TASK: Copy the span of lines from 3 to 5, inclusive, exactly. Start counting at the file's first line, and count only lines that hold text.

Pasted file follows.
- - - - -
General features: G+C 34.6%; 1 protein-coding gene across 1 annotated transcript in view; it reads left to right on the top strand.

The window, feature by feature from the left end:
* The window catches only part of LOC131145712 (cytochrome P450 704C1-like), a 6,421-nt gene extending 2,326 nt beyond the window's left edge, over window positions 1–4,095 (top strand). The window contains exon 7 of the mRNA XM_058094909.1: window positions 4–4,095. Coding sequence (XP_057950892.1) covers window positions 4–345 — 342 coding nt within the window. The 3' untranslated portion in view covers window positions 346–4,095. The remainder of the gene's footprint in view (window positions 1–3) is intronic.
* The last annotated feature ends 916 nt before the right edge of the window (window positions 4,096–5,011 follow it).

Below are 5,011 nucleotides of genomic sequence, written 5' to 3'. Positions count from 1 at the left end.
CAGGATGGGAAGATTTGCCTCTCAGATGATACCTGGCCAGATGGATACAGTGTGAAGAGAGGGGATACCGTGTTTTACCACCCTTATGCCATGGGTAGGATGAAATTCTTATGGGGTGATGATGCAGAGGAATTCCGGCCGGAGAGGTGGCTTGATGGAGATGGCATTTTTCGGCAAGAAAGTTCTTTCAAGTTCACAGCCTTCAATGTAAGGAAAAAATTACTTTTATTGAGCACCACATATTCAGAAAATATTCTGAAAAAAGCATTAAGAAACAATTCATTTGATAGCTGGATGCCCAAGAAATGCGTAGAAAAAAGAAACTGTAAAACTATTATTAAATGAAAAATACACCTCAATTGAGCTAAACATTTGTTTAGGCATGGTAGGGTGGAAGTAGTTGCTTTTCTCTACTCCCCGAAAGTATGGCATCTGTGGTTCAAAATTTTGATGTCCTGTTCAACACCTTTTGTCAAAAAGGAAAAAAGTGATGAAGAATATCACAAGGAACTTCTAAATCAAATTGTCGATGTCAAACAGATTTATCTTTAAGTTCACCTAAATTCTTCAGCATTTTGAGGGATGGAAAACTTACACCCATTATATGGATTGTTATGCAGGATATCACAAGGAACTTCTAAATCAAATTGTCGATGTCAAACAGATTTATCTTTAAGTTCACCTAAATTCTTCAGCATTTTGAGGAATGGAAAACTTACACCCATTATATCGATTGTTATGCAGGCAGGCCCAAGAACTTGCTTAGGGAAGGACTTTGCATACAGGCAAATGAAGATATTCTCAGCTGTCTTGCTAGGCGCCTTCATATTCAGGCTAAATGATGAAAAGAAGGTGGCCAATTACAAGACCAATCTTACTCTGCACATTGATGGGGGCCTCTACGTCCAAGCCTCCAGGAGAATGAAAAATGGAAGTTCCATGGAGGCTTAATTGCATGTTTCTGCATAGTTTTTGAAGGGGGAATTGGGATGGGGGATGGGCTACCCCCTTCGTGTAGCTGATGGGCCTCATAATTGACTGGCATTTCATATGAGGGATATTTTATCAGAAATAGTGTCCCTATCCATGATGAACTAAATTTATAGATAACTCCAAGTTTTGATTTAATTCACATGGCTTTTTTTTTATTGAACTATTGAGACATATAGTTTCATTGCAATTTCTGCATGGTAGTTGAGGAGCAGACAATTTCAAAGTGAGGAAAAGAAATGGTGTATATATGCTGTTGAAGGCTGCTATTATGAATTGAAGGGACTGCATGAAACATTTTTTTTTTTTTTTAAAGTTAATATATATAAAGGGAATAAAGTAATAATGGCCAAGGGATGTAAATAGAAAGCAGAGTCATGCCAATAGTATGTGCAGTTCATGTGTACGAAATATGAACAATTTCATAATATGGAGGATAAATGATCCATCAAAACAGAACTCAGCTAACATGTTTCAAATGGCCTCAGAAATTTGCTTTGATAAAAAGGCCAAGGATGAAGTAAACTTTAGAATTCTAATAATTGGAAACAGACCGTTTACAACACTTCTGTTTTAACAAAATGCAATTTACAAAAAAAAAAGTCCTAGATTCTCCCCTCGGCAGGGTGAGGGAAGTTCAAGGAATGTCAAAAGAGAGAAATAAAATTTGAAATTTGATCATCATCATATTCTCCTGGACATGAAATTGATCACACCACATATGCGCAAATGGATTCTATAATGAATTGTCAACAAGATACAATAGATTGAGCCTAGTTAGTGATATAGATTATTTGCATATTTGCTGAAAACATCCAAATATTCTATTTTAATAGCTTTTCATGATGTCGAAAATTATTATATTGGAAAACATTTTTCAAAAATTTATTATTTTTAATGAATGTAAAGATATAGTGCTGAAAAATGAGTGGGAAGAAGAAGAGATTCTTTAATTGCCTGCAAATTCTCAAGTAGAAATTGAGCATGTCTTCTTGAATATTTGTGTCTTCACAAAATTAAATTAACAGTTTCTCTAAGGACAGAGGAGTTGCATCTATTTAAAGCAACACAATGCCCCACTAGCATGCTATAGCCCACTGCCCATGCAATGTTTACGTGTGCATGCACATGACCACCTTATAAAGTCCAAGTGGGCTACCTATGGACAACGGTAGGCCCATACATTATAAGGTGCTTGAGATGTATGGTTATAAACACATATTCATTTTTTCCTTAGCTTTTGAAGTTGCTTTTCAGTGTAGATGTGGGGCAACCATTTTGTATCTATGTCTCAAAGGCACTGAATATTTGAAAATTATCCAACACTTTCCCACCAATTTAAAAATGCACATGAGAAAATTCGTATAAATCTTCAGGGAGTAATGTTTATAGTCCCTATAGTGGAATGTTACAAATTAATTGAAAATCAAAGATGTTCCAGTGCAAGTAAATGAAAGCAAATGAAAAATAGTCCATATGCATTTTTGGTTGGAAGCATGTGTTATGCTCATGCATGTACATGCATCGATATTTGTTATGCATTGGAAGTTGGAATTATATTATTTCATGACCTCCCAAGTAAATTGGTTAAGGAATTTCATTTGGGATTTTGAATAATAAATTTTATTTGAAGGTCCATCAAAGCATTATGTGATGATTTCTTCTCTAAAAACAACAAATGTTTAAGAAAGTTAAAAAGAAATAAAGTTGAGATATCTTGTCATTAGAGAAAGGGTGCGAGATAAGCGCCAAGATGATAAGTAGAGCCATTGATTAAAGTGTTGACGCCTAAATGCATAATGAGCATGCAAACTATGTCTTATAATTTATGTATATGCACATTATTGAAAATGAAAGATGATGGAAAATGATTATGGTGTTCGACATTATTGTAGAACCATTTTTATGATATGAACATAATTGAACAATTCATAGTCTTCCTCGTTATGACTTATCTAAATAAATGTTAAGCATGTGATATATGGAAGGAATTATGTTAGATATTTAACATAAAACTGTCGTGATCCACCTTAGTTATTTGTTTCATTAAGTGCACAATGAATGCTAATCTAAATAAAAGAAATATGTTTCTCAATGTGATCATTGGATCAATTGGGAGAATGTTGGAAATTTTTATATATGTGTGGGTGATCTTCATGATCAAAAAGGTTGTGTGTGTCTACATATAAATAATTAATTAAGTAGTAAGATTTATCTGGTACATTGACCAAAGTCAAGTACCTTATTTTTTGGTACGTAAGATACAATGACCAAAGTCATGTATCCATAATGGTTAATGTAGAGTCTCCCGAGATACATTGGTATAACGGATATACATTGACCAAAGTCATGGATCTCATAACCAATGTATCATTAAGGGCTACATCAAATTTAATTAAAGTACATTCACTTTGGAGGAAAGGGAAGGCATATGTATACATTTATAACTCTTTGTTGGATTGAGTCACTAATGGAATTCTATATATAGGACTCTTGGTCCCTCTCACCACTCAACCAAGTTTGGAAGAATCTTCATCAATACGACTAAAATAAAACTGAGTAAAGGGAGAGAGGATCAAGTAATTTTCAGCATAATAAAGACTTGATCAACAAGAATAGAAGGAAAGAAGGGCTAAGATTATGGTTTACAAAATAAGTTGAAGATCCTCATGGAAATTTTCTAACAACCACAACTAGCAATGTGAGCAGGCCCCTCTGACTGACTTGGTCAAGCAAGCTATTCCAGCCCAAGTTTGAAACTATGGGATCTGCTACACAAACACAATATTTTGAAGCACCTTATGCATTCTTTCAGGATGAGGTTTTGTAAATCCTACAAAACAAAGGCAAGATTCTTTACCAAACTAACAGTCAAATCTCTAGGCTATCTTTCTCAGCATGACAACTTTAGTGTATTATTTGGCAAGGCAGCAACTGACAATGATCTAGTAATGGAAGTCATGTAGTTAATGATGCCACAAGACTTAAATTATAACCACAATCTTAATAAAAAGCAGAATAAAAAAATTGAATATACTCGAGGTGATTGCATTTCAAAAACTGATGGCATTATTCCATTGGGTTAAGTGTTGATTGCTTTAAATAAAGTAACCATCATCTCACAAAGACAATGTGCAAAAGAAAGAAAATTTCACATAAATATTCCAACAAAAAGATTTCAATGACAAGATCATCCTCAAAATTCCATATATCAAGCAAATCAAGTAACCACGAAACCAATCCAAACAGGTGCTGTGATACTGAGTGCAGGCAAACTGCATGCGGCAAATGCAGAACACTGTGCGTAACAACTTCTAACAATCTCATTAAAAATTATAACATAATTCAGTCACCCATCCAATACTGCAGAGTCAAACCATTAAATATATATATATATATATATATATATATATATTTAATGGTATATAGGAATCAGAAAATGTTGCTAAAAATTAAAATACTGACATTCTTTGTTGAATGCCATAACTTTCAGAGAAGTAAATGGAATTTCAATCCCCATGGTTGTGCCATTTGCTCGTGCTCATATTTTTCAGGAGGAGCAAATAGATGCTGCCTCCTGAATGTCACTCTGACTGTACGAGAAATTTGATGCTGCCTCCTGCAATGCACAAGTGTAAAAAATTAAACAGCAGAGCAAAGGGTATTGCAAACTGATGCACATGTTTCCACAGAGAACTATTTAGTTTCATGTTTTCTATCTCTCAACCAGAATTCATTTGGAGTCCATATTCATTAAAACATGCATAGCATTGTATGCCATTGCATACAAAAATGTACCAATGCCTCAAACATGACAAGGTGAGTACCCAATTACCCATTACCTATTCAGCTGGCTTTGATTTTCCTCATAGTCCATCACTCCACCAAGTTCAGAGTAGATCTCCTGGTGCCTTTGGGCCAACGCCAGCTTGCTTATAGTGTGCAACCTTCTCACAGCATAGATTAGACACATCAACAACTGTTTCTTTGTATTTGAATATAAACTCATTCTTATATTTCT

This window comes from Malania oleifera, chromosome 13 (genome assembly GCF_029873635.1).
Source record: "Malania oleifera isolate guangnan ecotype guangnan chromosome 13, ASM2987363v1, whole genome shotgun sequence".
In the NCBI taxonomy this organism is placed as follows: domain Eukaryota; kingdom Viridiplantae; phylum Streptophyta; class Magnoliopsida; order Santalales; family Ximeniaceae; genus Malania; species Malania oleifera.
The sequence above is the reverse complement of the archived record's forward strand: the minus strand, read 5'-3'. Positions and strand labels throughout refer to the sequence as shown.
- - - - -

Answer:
* The window catches only part of LOC131145712 (cytochrome P450 704C1-like), a 6,421-nt gene extending 2,326 nt beyond the window's left edge, over window positions 1–4,095 (top strand). The window contains exon 7 of the mRNA XM_058094909.1: window positions 4–4,095. Coding sequence (XP_057950892.1) covers window positions 4–345 — 342 coding nt within the window. The 3' untranslated portion in view covers window positions 346–4,095. The remainder of the gene's footprint in view (window positions 1–3) is intronic.
* The last annotated feature ends 916 nt before the right edge of the window (window positions 4,096–5,011 follow it).

Below are 5,011 nucleotides of genomic sequence, written 5' to 3'. Positions count from 1 at the left end.